Fordham gives Pawlenty's ed reform vision an "A"

Former Minnesota education commissioner Cheri Pierson Yecke broke a few eggs during her tenure in an attempt to make an education reform omelet, by implementing Gov. Tim Pawlenty's ambitious education reform agenda.

One of the hallmarks of Yecke's tenure was replacing the process-oriented Profile of Learning graduation standards with a new set of content-oriented academic standards in English, mathematics, social studies, and science. Yecke's standards creation process was transparent and rapid — the mirror image of the process used to create the Profile of Learning. The results satisfied the public's hunger for teaching both skills and knowledge, process and content, to Minnesota's public school students.

Last week, the Thomas B. Fordham Foundation awarded Minnesota's Academic Standards in World History with a grade of "A." The full text of the Fordham report, "The State of State World History Standards 2006," is available on the Fordham Foundation web site. The previous Profile of Learning standards earned a grade of "F" shortly before they were replaced by the current standards.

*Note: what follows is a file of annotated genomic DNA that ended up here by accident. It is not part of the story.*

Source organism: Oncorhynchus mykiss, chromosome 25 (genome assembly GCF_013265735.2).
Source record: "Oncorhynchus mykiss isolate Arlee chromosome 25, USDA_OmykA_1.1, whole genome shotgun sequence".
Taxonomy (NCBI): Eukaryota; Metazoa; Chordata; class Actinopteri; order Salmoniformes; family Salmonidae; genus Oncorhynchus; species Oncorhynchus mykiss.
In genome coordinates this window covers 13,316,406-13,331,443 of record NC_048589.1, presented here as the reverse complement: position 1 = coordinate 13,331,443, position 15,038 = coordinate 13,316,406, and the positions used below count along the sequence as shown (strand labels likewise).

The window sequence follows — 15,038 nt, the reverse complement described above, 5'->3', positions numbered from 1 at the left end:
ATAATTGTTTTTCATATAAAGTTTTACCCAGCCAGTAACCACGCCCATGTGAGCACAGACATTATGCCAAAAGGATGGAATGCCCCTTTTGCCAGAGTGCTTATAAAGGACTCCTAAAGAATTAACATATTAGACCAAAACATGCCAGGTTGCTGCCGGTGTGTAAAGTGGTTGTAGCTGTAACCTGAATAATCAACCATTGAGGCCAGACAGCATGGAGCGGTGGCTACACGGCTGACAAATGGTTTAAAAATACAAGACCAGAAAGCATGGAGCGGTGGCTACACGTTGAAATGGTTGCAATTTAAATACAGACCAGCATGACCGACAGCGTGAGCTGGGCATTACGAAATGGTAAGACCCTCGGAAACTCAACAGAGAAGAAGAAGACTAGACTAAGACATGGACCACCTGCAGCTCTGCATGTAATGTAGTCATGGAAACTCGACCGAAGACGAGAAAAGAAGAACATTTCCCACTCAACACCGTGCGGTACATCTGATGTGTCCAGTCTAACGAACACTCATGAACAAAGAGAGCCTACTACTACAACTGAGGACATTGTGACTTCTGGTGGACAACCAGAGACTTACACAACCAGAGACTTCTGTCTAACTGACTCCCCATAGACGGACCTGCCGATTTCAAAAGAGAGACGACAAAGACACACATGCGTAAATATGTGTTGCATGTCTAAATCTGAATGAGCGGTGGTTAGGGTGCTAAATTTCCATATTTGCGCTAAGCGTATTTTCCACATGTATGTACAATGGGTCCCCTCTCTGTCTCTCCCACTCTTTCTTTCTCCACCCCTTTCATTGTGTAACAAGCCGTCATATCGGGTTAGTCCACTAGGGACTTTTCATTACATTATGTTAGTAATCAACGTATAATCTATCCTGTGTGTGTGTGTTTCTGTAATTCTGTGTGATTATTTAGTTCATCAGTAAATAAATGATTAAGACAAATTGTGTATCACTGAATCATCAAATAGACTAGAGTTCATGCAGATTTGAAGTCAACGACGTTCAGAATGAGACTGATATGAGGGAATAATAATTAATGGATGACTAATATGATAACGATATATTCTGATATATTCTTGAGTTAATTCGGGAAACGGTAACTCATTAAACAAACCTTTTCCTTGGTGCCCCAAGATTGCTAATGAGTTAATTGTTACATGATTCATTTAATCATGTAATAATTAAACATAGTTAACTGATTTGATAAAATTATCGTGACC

According to the report:
The recently approved and substantially improved Minnesota state standards begin by saying, "Public education in Minnesota must help students gain the knowledge and skills that are necessary to protect and maintain freedom." They aspire to specify "the particular knowledge and skills that Minnesota students will be required to learn." They suggest that the purpose of world history is to help students "recognize the common problems of all humankind, and the increasing interactions among nations and civilizations that have shaped much of human life." In that vein, they point out how the "increasing connections" make world history of critical importance "in fostering the respect and understanding required in a connected and interdependent world."

The revised standards deliver on much of this ambitious promise and will serve the current generation of Minnesota students well.

"Many Minnesotans devoted a great deal of hard work to these standards. They should all be proud about this excellent review of their work," current Minnesota Commissioner of Education Alice Seagren said in a press release. "Our current standards help Minnesota students understand the history that shapes their world, the traditions they have inherited, and the lessons of the past so they can meet the challenges of the future."